World Cup 2018: Spain caught between two generations to be left behind by the game they built

Their unwillingness to take risks against Russia was a betrayal to the tiki-taka football that took Spain to their highest glory eight years ago

Ed Malyon
Luzhniki Stadium
@eaamalyon
Sunday 01 July 2018 17:56
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Spain World Cup profile 2

What began with the best intentions ended with Gerard PIque slamming left-footed shots at defenders and then a defeat by penalties - a reward to Russia for their stout defending and a lesson to the Spanish. It was a game in which Spain completed over 1000 passes but not a single decisive one. Boosted by nationalistic fervour and heaven knows what else, Russia locked held out La Roja and then knocked them out in a game that exposed so many of the Spanish side's flaws.

In an encounter that was, for almost two hours, utterly unspectacular, Spain played dominant football in-keeping with the stereotype of the tiki-taka generation, though it was so inefficient that it also managed to be in-keeping with the stereotype of Spanish society.

Andres Iniesta’s absence had placed a creative onus on Isco that he is good enough to cope with but there was something of a stylistic clash, with the Real Madrid man not quite operating in the same way as Iniesta and that clearly affected Spain’s ability to slice through Russia rather than just play in front of them.

Isco was very involved, he had lots of the ball and roamed free into dangerous positions but he also slowed attacks and created few goalscoring chances. There was almost a feeling that more of Spain’s younger generation, those who are more in tune with his stylistic quirks, could have been included to strike the right dynamic. Saul, who has been sadly absent from the tournament, might have made more sense than Sergio Busquets as a complementary piece with Russia posing so little threat. Thiago might have been a better mesh with David Silva

As good as Spain were in dominating possession (78% to 22%) there was still a feeling that this team is a little stuck between two ideas, two generations perhaps.

This Spanish team looks more like the 2010 version of La Roja than any other iteration in the intervening period but what that side had was a completely engrained, downright cemented understanding of what each other were doing. It was the same unit that had won Euro 2008 and the core of the team - Gerard Pique, Carles Puyol, Xavi, Iniesta and Pedro - all played together for Barcelona. This team owns the ball like that vintage but whereas the World Cup-winning side played a slow-slow-slow quick style, waiting for and manufacturing an opening before bursting through it, this team is slow-slow-slow with little explosion.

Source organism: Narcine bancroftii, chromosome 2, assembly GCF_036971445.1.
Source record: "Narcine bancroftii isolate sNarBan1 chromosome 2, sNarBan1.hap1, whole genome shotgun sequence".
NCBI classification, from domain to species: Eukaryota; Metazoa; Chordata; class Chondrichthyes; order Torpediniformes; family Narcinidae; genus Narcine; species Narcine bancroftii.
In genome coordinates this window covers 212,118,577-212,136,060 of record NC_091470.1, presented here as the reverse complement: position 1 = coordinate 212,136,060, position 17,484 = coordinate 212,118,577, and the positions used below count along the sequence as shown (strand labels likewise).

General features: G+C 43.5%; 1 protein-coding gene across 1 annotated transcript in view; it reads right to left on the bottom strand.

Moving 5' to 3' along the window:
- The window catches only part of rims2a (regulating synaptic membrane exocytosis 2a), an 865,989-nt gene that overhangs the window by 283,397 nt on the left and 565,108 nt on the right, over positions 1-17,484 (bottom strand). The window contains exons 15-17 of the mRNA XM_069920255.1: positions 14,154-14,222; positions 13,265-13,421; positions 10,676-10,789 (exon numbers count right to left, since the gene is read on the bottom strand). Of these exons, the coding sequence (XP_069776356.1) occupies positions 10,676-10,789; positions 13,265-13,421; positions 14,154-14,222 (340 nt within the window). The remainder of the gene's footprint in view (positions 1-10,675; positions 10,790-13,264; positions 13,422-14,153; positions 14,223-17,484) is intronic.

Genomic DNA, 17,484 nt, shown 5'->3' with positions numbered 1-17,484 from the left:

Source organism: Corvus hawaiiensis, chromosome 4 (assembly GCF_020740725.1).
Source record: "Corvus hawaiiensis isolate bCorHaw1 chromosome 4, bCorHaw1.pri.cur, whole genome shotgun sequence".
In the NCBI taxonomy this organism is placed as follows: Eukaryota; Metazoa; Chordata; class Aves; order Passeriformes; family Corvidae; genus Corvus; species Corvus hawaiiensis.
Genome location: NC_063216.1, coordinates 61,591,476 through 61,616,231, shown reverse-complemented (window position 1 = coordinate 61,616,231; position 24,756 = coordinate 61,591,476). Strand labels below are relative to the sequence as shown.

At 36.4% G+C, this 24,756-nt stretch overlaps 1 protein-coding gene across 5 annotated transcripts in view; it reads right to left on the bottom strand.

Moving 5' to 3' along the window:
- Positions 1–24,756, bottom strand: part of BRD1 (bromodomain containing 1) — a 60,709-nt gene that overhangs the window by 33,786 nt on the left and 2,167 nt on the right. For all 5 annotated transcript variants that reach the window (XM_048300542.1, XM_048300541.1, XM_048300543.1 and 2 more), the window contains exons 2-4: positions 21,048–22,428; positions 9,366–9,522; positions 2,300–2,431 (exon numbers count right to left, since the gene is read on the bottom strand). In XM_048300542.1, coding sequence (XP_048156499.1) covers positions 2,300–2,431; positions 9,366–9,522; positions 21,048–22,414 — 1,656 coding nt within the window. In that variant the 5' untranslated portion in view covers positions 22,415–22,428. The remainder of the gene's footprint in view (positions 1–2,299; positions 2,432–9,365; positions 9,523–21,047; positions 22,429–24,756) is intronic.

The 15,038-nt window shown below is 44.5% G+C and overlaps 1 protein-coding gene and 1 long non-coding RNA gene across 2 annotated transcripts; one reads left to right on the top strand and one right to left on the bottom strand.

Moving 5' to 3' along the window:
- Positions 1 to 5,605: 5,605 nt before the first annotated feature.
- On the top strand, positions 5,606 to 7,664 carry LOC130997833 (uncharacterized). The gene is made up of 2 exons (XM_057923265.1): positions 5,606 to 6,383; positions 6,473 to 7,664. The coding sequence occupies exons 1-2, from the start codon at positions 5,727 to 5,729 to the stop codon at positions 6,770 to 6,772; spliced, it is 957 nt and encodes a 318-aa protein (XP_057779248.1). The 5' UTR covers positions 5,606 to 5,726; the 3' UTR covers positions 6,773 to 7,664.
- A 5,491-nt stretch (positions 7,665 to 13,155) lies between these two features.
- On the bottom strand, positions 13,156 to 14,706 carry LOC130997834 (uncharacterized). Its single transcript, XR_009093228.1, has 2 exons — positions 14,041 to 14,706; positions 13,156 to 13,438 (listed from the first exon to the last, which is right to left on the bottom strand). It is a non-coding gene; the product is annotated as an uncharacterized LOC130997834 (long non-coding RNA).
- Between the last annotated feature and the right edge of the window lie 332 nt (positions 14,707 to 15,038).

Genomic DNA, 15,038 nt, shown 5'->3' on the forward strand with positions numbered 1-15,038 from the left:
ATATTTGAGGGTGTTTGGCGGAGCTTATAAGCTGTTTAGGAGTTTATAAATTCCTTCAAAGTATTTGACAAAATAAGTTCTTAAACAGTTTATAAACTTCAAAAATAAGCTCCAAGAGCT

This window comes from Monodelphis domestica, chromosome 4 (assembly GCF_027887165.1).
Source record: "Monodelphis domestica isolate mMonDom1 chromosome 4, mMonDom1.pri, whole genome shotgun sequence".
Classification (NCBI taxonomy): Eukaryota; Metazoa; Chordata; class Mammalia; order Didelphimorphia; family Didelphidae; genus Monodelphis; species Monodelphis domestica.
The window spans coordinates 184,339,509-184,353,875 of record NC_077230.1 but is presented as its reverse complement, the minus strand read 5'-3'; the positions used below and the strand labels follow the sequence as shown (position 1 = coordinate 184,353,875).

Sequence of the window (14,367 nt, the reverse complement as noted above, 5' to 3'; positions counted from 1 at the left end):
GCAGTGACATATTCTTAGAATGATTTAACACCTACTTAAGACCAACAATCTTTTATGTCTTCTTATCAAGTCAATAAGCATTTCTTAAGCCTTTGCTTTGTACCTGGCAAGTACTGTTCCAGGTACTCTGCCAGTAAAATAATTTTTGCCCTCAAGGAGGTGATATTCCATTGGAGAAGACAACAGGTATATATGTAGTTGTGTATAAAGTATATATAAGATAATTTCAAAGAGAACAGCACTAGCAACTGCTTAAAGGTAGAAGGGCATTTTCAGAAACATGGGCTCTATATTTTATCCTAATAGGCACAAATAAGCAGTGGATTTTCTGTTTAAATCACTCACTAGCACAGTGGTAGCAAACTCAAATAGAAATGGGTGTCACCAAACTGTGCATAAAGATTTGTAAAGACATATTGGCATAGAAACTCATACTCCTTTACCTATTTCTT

Isco was not able to replicate what Andres Iniesta does for Spain

That they play the slow, patient style demonstrates complete faith in what they are doing but there is a difference between dominance and danger. One was on show today and the other was not.

No passage of play better emphasised that than the seemingly interminable sequence of sideways passes in the moments after Iniesta was introduced for Silva in a bid to spark Spain into life. The ball traversed the field from side-to-side three times with no player offering off-the-ball movement, nobody even running. There were red shirts drifting slowly into pockets of space but when the ball came they simply passed it backwards again. There were those standing still waiting for something to happen and there were those spreading the field but those 30-to-40 uninterrupted passes were the greatest example of the sterile possession that characterised this performance.

Nobody was willing to gamble. No-one was ready to play Russian roulette. Against a team that in extra-time could barely control a ball or break into a sprint, Spain played a cowardly football that betrayed the values they constantly champion. Knowing you're the better footballing team - in this case, the only one - should provoke you into action. Instead they allowed the game to simmer away into a shootout where their chances were reduced and, ultimately, eliminated.

If this was a performance caught between two generations that won't be an issue going forward. Iniesta, surely, will now step aside and allow the generation that was hoovering up youth titles when he was winning world ones to have their moment. The time may have come, in truth, and it may also be the hour for analysing what Spain are really trying to do - or, more importantly, how they are going to do it.

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